Earlier on this week, I wrote about the importance of having a tribe when you do something crazy like, ah…I don’t know…write. I wasn’t planning on writing anymore about it, but something happened this week to a friend of mine that just backs this up and I thought I’d share. It’s important to share. Without sharing, it’s even easier to feel like you’re even more alone, and when bad or difficult things happen,
when doors you really wanted to be open suddenly close, it makes it even harder to pick your splattered carcass off the floor, reform into a 3D emotionful being, and keep on keeping on (which, by the way, is the only way to succeed at this writing thing – but that’s another blog.)
What happened to my friend is something that’s happened to me multiple times, has happened to other writing friends of mine and is bound to happen to all of us again. In fact, despite the fact that I have been published, that doesn’t make me suddenly immune to all those ups and downs that go with writing – in many ways, it’s even worse now, because there is more to try to hold onto and the slope is just as slippery as ever.
Anyway, my friend’s latest work was rejected. It’s a brilliant historical YA novel set in Tasmania and has had much interest (as my writing group knew it would from the first moment she brought it to the group for critique, because she has an engaging, unique voice, fantastic characters, has done brilliant research and weaves it in in the best way so that you feel immersed in the time without feeling like you’re having a history lesson and the story is full of emotion and conflict.) However, it was rejected right at the last step of the process.
The editor loved it, there were other people at the publishing house who also loved it, but it was still a no because marketing just doesn’t have confidence in YA historical at the moment from a new author.
An absolute, total bummer. The worst thing ever, to know you’re so close and yet still so far. Particularly as there is nothing she can do about that. It wasn’t like they were saying her writing was bad – they loved it – it’s just that they don’t think there’s a market for it at the moment, so it was a ‘no’. A horrible, unfair, totally devastating no. A no that felt like a bullet to the heart. I felt so terribly bad for her, so desperately wanting to make it better in some way, even though I knew the only thing that could truly make it better, was for the answer to have been ‘yes’. Which, I can’t do anything about.
But just like when I got bad news in the past and shared it, when she wrote that awful email to us, her writing group, her tribe, we rallied around her, pointing out the positives of the letter she was sent and the phone conversation she’d had. There were many emails that day and in the days following and the emails went from desperately depressed and hopelessly disappointed, to, if not happy, encouraged and willing not to throw everything in, but try again in the near future, while talking options, plans, possibilities.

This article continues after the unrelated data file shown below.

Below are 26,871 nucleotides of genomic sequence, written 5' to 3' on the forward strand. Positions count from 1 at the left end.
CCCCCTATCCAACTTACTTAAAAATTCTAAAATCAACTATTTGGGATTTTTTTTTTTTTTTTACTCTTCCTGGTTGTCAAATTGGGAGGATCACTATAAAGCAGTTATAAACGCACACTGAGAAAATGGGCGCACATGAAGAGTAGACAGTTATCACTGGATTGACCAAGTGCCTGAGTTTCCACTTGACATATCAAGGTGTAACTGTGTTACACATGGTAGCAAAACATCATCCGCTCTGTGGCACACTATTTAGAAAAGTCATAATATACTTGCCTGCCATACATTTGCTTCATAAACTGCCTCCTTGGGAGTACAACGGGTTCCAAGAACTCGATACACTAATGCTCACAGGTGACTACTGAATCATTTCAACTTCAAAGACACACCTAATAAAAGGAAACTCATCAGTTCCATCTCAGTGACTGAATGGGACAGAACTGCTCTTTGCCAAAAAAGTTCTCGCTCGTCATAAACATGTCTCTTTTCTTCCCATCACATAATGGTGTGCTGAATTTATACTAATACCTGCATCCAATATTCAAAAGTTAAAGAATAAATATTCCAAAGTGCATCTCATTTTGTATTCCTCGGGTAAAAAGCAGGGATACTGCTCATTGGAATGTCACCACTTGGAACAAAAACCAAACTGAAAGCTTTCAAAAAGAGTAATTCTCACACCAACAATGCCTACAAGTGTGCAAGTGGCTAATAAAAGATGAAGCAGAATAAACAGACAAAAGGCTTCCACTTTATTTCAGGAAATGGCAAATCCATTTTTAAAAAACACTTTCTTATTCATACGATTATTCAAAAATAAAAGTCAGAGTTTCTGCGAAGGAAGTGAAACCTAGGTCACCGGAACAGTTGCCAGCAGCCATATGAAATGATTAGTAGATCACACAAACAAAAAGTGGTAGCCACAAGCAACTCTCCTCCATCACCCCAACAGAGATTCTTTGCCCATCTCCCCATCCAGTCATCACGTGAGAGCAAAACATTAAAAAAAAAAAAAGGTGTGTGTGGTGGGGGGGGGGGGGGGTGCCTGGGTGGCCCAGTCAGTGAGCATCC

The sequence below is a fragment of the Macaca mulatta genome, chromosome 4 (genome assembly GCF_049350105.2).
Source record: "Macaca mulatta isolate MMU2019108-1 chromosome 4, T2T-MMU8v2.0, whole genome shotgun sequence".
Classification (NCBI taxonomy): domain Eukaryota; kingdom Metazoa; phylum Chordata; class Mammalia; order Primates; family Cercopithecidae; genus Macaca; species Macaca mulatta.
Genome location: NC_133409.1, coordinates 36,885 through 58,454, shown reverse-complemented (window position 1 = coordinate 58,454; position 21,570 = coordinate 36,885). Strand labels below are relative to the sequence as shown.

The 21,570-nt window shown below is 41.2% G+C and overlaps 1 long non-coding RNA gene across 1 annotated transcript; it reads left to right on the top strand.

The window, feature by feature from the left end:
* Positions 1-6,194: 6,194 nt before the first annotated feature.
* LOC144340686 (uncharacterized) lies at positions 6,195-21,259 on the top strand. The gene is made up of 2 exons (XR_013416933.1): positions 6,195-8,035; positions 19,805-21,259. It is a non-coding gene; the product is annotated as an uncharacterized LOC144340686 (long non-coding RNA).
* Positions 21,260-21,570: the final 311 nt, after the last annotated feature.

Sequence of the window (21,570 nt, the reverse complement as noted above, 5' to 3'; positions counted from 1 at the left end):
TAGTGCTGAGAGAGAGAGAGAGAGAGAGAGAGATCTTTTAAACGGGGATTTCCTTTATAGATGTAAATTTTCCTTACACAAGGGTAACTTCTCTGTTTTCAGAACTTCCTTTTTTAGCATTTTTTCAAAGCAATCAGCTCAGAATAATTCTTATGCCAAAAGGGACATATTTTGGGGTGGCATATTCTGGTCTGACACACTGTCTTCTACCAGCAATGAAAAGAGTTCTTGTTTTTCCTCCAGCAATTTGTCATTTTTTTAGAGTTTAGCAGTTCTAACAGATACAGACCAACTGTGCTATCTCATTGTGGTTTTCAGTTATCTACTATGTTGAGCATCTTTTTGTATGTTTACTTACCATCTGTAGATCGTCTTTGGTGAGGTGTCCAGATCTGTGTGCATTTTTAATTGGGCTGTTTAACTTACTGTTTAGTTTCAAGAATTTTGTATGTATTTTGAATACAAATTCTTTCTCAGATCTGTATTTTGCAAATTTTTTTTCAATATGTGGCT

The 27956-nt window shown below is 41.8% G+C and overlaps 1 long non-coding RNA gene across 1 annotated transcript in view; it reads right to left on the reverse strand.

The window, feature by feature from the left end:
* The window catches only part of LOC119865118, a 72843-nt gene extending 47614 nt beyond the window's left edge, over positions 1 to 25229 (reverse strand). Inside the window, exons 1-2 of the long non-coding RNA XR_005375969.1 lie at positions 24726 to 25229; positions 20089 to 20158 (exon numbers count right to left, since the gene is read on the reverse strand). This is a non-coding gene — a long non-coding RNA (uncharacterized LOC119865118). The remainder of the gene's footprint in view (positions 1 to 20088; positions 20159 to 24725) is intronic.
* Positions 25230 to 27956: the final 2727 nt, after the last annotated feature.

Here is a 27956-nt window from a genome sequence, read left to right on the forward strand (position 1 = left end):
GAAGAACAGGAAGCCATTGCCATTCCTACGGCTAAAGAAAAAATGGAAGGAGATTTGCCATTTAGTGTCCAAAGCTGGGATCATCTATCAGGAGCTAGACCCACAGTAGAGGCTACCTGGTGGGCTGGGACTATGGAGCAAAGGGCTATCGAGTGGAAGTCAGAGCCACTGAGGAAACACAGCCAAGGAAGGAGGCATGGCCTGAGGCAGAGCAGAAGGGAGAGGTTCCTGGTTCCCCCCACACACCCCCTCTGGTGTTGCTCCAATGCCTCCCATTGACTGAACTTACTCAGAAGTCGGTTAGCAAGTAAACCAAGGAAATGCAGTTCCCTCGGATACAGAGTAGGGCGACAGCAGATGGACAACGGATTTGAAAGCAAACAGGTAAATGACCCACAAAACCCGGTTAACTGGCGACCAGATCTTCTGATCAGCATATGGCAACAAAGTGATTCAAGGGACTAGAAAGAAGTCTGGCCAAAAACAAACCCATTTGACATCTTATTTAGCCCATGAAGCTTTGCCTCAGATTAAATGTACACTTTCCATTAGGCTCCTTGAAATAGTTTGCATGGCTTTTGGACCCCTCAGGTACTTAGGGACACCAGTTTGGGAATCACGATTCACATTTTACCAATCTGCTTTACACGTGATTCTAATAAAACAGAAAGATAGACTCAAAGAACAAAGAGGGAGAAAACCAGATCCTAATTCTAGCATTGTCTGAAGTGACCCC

I know from personal experience how important this process is. When I first started writing, I tried to do it by myself. I honestly thought it was best. I wrote, I put my work out there, I got rejected and so I put that manuscript aside and wrote another one, starting the process all over again. I might still be doing that if not for a lucky meeting with
Anne Gracie who explained the rejection letters I had been getting weren’t just rejection letters, but were asking me to work on certain things in the manuscripts and try again (I never saw them in this way, and just thought my manuscript had been rejected because it was crap and put it aside.) She encouraged me to join RWA, to get a critique partner, to sign up to a writing group, to go in contests, to improve, to network, to understand what I was doing on so many levels that I couldn’t possibly do by myself.
Thankfully I was wearing my sensible pants that day and didn’t just listen to her advice, but actually followed through, because, not only did I learn things about my writing that I really needed to learn so that I could get better and get published, it led me to my tribe. Or tribes. The people who have lifted me up when I’ve been down, who’ve encouraged when I needed it the most, who kicked my arse when I needed it, who helped me see the strengths and faults in my work, who celebrated with me through the good news and even helped throw me a Release Day Party when I wouldn’t have thrown one myself. I couldn’t do without them. And this week, I know my friend couldn’t have done without us too.
I’m sure she, just like me, has wonderful, loving, supportive loved ones, family and friends, who would have been there to help buck her up in her time of need, but there is something a little different getting that same support and caring from others who share in your madness. Your tribe understands the exact nature of those highs and lows and they tend to know the exact right thing to say to help you out of the deepest crevice. I know my friend will make it out of her crevice and will strive onward and upward and will eventually reach her goals because I see her and her work in the way she can’t at the moment – as brilliant and true and worthy. And as one of her tribe, it is my job to make sure that one day soon, she not only remembers that, but she sees it and believes it too.
A writer needs a tribe. If you don’t believe me, ask anyone who has got one and they’ll tell you the same because it’s true.